In the final hysterical moments of D.C. United's 3-2 victory over the Kansas City Wizards in MLS Cup on Sunday, Coach Peter Nowak paced the sideline with the intensity of one of his hellish practice sessions. Earnie Stewart was on the bench with his teammates -- "hoping and praying," he said -- that his final appearance with United would end with a championship. Dema Kovalenko was by himself in the locker room, banished by a red card a half-hour earlier, pacing and screaming like a madman.
After six unbearable minutes of extra time, United's five-year title drought came to an emotional end.
"It seemed like an eternity" before referee Michael Kennedy blew the final whistle, goalkeeper Nick Rimando said in a locker room filled with cigar smoke and sprayed champagne. "We knew we were getting close to winning it, but we didn't want to let it slip away."
United's last stand capped a remarkable 21/2 months and sealed its fourth championship in MLS's nine-year history. After meandering through the first two-thirds of the season, United (14-10-10) finished with an 8-1-1 record and roared through the postseason with a finely tuned attack and unshakable defense.
Kansas City (16-11-7) took the lead after only six minutes on Jose Burciaga Jr.'s rasping drive, but United responded with a three-goal burst in a seven-minute span midway through the first half to take control. Second-year striker Alecko Eskandarian tied it in the 19th minute with a 14-yard smash and then provided the lead in the 23rd on a controversial sequence. An own goal by Kansas City's Alex Zotinca three minutes later pushed the lead to 3-1, but Kovalenko's ejection and Josh Wolff's penalty kick early in the second half turned a potential runaway into a tense battle for the final 30-plus minutes.
"Even after the first goal, I never had a doubt that we were going to win this game," Nowak said. "We have our game plan, we stick to our game plan. The boys did a great job. Now we just have to celebrate our moment."
United didn't look as if it was going to celebrate anything after its slow start. Burciaga, a defender with one career goal, stung a 30-yard shot that skipped past Rimando and into the far corner to give the Wizards a startling early lead. Falling behind Kansas City, an impeccable defensive team, usually means trouble, but "we knew we had 85 more minutes to play and, with our attack, we knew it was just a matter of time for us to get back into it and score a goal," said Eskandarian, the game's MVP. "We didn't panic too much; we just stuck together like we've done all year long."
Eskandarian evened the score when he collected Brian Carroll's pass, backed in on defender Nick Garcia at the top of the box and then made a quick turn to the left to free himself for a vicious shot that streaked past goalkeeper Bo Oshoniyi.
There was more to come. Eskandarian pressured Jimmy Conrad deep in Kansas City's end, and Conrad's clearing attempt struck the leaping United forward on the right forearm and fell into Eskandarian's path for a clear run on goal. From the top of the box, Eskandarian unleashed a low shot that beat Oshoniyi to the left corner to give United a 2-1 lead.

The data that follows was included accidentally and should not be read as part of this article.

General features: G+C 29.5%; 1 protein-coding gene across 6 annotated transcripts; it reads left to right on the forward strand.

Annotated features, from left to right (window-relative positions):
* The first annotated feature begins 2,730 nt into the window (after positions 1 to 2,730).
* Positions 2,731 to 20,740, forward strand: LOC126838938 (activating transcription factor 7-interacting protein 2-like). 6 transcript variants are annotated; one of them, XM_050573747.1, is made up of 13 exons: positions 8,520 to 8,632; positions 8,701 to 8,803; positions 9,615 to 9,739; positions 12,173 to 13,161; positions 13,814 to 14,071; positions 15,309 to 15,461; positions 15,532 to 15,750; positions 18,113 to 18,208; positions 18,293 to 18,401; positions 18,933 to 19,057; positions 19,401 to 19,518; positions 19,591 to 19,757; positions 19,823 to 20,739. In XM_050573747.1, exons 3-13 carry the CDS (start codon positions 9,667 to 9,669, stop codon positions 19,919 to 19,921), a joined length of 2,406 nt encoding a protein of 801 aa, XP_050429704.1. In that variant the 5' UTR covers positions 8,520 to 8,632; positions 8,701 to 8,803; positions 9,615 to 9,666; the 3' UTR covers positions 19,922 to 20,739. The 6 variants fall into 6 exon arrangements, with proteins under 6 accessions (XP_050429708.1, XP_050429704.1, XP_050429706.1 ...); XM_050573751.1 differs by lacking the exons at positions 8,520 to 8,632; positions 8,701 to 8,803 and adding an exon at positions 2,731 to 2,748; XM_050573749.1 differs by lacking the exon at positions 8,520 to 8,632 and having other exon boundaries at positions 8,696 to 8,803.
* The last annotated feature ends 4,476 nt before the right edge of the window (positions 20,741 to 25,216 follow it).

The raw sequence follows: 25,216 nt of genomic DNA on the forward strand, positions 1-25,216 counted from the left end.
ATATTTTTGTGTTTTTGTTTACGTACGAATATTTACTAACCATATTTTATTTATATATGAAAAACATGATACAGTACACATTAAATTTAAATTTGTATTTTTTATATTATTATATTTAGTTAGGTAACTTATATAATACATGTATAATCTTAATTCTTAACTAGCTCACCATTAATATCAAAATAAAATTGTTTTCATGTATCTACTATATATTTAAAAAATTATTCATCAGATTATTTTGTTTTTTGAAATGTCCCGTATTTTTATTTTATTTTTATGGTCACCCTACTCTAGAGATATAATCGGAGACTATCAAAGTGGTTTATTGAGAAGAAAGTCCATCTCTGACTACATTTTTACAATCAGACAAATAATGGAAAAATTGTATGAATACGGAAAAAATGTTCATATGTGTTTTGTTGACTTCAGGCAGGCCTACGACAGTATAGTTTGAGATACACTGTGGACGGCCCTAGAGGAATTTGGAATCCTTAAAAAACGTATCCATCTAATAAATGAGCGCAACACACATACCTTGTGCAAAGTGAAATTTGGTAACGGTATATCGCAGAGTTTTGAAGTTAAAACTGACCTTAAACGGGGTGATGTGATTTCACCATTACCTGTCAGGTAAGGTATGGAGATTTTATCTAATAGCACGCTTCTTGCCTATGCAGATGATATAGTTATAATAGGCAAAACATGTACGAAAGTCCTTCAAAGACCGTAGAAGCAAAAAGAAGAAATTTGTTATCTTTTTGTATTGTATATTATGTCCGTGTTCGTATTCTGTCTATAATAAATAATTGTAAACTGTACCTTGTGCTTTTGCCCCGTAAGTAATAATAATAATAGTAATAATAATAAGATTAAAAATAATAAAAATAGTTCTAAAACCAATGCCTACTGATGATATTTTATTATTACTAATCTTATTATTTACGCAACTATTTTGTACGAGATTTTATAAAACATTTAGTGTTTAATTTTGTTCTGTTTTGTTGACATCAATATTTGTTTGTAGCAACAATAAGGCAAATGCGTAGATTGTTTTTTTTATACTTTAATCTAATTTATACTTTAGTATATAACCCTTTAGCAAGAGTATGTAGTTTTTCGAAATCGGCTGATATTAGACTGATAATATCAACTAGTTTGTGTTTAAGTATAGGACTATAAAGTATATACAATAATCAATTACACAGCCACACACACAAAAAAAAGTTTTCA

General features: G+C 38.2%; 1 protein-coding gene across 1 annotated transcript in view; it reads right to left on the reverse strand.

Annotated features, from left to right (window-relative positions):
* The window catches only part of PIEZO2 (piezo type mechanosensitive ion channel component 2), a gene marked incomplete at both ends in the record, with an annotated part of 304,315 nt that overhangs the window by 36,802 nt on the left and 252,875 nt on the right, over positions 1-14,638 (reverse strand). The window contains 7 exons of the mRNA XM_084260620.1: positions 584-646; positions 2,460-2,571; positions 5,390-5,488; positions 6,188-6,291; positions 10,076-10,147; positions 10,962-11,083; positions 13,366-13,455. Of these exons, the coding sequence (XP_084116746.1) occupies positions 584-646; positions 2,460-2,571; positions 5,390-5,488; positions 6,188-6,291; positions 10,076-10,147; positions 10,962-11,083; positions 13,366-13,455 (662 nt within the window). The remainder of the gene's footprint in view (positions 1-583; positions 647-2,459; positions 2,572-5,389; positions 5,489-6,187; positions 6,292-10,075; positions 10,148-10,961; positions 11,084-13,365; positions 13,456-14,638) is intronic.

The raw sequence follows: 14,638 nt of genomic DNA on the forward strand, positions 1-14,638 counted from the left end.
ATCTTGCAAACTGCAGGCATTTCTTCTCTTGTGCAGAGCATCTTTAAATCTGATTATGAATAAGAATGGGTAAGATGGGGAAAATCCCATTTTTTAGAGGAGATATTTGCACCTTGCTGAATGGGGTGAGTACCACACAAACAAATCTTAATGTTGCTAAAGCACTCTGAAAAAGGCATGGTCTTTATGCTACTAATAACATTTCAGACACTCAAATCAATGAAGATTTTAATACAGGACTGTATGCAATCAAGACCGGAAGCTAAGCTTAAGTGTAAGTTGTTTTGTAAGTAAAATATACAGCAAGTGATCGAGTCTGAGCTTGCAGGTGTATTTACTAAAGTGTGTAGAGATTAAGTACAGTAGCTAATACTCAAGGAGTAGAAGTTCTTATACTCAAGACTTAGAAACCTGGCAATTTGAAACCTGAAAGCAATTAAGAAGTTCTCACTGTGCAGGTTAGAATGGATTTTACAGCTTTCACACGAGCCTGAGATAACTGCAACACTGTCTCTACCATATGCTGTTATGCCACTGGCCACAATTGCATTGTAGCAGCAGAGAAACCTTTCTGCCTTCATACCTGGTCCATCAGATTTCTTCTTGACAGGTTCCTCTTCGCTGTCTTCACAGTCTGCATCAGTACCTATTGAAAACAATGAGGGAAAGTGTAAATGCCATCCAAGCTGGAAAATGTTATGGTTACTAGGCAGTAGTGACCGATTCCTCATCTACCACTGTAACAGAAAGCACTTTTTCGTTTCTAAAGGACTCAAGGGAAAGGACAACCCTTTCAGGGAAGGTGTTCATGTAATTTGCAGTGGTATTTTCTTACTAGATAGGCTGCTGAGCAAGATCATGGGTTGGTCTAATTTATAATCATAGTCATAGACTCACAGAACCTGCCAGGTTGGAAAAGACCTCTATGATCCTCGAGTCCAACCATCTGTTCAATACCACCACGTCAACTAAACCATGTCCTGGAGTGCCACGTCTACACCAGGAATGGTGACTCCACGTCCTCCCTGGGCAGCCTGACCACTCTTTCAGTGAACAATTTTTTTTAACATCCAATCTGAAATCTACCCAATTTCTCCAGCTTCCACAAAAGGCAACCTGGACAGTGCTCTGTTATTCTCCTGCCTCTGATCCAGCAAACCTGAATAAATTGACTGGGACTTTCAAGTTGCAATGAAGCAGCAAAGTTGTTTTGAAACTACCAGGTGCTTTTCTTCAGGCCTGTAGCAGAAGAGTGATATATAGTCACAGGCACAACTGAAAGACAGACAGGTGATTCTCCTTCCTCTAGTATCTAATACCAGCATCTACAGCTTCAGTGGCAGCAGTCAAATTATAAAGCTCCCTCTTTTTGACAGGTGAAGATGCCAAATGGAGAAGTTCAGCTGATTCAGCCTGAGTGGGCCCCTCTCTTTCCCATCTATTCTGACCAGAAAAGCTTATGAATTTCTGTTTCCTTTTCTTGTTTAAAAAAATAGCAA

On the apparent handball, Wizards Coach Bob Gansler said: "It's a miscue on our part. We need to play that better. . . . If the referee doesn't call it, then it's not [an infraction]. You have to applaud D.C.'s opportunism."
Kansas City's defense let down again on United's third goal. Stewart, who will return to the Netherlands to end his career, raced past Conrad on the right side and delivered a hard cross in front of the net. Eskandarian was lurking, but before the ball reached him, Zotinca accidentally redirected it past Oshoniyi.
United's joy ride to the title was almost derailed in the second half, however. D.C. played conservatively after halftime and absorbed the Wizards' pressure, but on a Kansas City corner kick, Kovalenko blocked Conrad's shot while standing on the goal line. The result was a penalty kick for the Wizards and a red card for United's Ukrainian midfielder.
Wolff easily converted, drawing his team within a goal with plenty of time remaining against a short-handed opponent.
"One of the best feelings I've ever had was looking around after Dema got kicked off and seeing everyone's face and everyone saying, 'Okay, who cares? It happened and we know what we have to do,' " United defender Mike Petke said. "Everyone put in the effort. It was ugly at times, but it doesn't matter because we did it."
Despite the man advantage, the Wizards were never able to establish an attacking rhythm. They had a few good chances, including Burciaga's screamer from the left in the 81st minute, but United effectively wasted time and disrupted Kansas City's midfield. Teenager Freddy Adu, who entered for Eskandarian in the 65th minute, was left up front to run at the advancing Wizards.
When the end finally arrived, the players danced and hugged before racing behind the north goal to salute a few hundred United supporters who had made the long journey.
"We came together as a team and we finished the game strong," midfielder Ben Olsen said. "I was a little worried, but we got through it."